I continue pondering creation, noting its glory and—from our perspective—indifference.
Since I believe in the consciousness of all matter, in varying forms appropriate to the level of complexity and organization involved, I would be inconsistent to deny that a rock has awareness. Geologic time is on a very different scale from human time, so a rock may—speaking by analogy and metaphor—take notice of changes on the grand scale of millions of years, while I notice changes in earth’s seasons, days, and the human construct of seconds. To me, much happens in a day; to a boulder, precious little.
And yet, the exquisite tuning
Last year I read a book by the Royal Astronomer, Sir Martin Rees: Just Six Numbers: The Deep Forces That Shape the Universe (New York: Basic Books, 1999). Rees discusses the sensitivity of the universe to six numbers. Were they slightly different, there would be no stars and no life. They are:
- N = 1,000,000,000,000,000,000,000,000,000,000,000,000. “This number measures the strength of the electrical forces that hold atoms together, divided by the force of gravity between them. If N had a few less zeros, only a short-lived miniature universe could exist: no creatures could grow larger than insect, and there would be no time for biological evolution.”
- ε = 0.007. This number “defines how firmly electronic nuclei bind together and how all the atoms on Earth were made. Its value controls the power from the Sun and, more sensitively, how stars transmute hydrogen into all the atoms of the periodic table. Carbon and oxygen are common, whereas gold and uranium are rare, because of what happens in the stars. If ε were o.006 or 0.008, we could not exist.”
- “The cosmic number Ω (omega) measures the amount of material in our universe—galaxies, diffuse gas, and ‘dark matter’. Ω tells us the relative importance of gravity and expansion energy in the universe. If this ratio were too high relative to a particular ‘critical’ value, the universe would have collapsed long ago; had it been too low, no galaxies or stars would have formed. The initial expansion speed seems to have been finely tuned.”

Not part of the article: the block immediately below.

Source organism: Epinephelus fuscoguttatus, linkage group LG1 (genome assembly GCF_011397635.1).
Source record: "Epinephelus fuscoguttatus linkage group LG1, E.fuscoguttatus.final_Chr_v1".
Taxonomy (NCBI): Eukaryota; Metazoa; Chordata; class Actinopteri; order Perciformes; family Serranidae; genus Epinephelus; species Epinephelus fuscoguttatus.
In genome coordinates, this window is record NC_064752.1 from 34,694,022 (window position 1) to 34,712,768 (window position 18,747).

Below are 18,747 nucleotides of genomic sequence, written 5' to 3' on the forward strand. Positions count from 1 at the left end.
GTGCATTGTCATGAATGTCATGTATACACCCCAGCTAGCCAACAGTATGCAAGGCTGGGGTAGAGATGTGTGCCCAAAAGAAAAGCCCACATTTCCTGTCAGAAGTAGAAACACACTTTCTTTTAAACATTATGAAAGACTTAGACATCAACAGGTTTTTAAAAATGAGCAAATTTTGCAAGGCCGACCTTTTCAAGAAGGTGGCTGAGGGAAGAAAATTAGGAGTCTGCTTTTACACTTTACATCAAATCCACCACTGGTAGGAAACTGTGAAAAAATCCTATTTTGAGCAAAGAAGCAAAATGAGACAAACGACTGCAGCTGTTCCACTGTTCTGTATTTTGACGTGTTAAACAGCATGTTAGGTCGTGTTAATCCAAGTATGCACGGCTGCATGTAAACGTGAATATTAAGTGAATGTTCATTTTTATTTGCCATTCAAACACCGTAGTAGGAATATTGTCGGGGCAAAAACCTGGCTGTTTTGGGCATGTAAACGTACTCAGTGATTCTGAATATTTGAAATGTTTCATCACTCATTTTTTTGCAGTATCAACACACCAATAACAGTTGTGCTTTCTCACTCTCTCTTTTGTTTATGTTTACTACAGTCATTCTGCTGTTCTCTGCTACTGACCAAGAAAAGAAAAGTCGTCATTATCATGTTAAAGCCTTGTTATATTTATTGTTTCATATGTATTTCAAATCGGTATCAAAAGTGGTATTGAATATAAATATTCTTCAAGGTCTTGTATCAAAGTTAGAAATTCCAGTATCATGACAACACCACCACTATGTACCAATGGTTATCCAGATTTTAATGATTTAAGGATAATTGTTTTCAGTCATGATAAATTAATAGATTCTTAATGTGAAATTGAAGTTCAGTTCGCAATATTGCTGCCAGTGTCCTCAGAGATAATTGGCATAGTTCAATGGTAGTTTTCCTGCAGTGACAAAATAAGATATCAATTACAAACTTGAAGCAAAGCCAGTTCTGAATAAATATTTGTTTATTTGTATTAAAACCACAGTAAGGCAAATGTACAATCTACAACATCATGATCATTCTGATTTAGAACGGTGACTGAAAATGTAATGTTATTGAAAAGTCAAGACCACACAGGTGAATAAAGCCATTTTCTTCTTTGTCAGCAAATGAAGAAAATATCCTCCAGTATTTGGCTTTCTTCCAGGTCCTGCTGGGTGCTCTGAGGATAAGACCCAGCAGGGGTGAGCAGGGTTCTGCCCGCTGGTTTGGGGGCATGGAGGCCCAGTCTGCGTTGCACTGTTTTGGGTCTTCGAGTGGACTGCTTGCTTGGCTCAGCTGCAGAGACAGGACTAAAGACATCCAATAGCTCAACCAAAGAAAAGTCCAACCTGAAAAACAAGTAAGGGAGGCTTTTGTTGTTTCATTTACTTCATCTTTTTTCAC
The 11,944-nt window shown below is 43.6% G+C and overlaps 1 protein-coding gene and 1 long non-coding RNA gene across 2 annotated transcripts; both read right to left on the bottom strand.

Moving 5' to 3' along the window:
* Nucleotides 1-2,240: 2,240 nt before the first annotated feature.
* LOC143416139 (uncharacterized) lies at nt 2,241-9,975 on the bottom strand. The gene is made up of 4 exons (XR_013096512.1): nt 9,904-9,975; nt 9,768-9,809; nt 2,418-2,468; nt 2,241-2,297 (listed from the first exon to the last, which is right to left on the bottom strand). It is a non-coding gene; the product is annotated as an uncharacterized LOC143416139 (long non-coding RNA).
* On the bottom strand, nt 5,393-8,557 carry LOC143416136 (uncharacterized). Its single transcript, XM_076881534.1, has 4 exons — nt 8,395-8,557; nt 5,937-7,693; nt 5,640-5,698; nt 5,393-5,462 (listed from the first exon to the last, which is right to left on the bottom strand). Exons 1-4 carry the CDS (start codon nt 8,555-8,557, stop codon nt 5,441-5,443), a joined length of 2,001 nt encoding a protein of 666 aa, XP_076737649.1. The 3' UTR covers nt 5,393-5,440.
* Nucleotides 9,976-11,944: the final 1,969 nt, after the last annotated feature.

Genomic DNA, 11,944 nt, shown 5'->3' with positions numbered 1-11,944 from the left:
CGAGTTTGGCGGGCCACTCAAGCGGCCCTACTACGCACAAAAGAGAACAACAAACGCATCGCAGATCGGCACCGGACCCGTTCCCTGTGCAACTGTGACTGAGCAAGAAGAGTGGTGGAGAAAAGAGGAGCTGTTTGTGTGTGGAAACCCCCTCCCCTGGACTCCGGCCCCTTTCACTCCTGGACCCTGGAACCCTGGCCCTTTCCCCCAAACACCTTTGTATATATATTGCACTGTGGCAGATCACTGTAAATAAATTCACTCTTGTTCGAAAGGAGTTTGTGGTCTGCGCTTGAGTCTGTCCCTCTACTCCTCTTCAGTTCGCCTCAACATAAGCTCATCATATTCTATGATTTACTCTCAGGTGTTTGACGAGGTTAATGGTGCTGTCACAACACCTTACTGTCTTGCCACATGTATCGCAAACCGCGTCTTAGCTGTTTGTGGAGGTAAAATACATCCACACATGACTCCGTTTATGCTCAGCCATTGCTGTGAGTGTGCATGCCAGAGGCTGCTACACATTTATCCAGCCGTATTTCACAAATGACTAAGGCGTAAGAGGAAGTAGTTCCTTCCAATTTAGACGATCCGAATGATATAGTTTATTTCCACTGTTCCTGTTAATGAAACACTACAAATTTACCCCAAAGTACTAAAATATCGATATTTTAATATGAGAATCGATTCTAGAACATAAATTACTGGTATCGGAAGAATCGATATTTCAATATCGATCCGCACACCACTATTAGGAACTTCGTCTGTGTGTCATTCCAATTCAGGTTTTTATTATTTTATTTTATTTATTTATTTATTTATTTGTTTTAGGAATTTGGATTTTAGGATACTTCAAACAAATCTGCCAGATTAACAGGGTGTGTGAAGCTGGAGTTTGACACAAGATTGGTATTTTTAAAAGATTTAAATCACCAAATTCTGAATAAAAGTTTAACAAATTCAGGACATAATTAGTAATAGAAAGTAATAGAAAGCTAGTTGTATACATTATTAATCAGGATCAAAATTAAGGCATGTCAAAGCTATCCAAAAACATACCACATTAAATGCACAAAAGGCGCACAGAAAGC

- λ “An unsuspected new force—a cosmic ‘antigravity’—controls the expansion of the universe, even though it has no discernible effect on scales less than a billion light-years. It is destined to become ever more dominant over gravity and other forces as our universe becomes ever darker and emptier. fortunately for us (and very surprisingly for theorists), λ is very small. Otherwise its effect would have stopped galaxies from forming….”
- “The fabric of our universe depends on one number, Q, which represents the ratio of two fundamental energies and is about 1/100,000 in value. If Q were even smaller, the universe would be inert and structureless; if Q were much larger, it would be a violent place, in which no stars or solar systems could survive, dominated by vast black holes.”
- D = the number of spatial dimensions in our world (three). “Life couldn’t exist if D were two or four. Time is a fourth dimension, but distinctively different from the others….”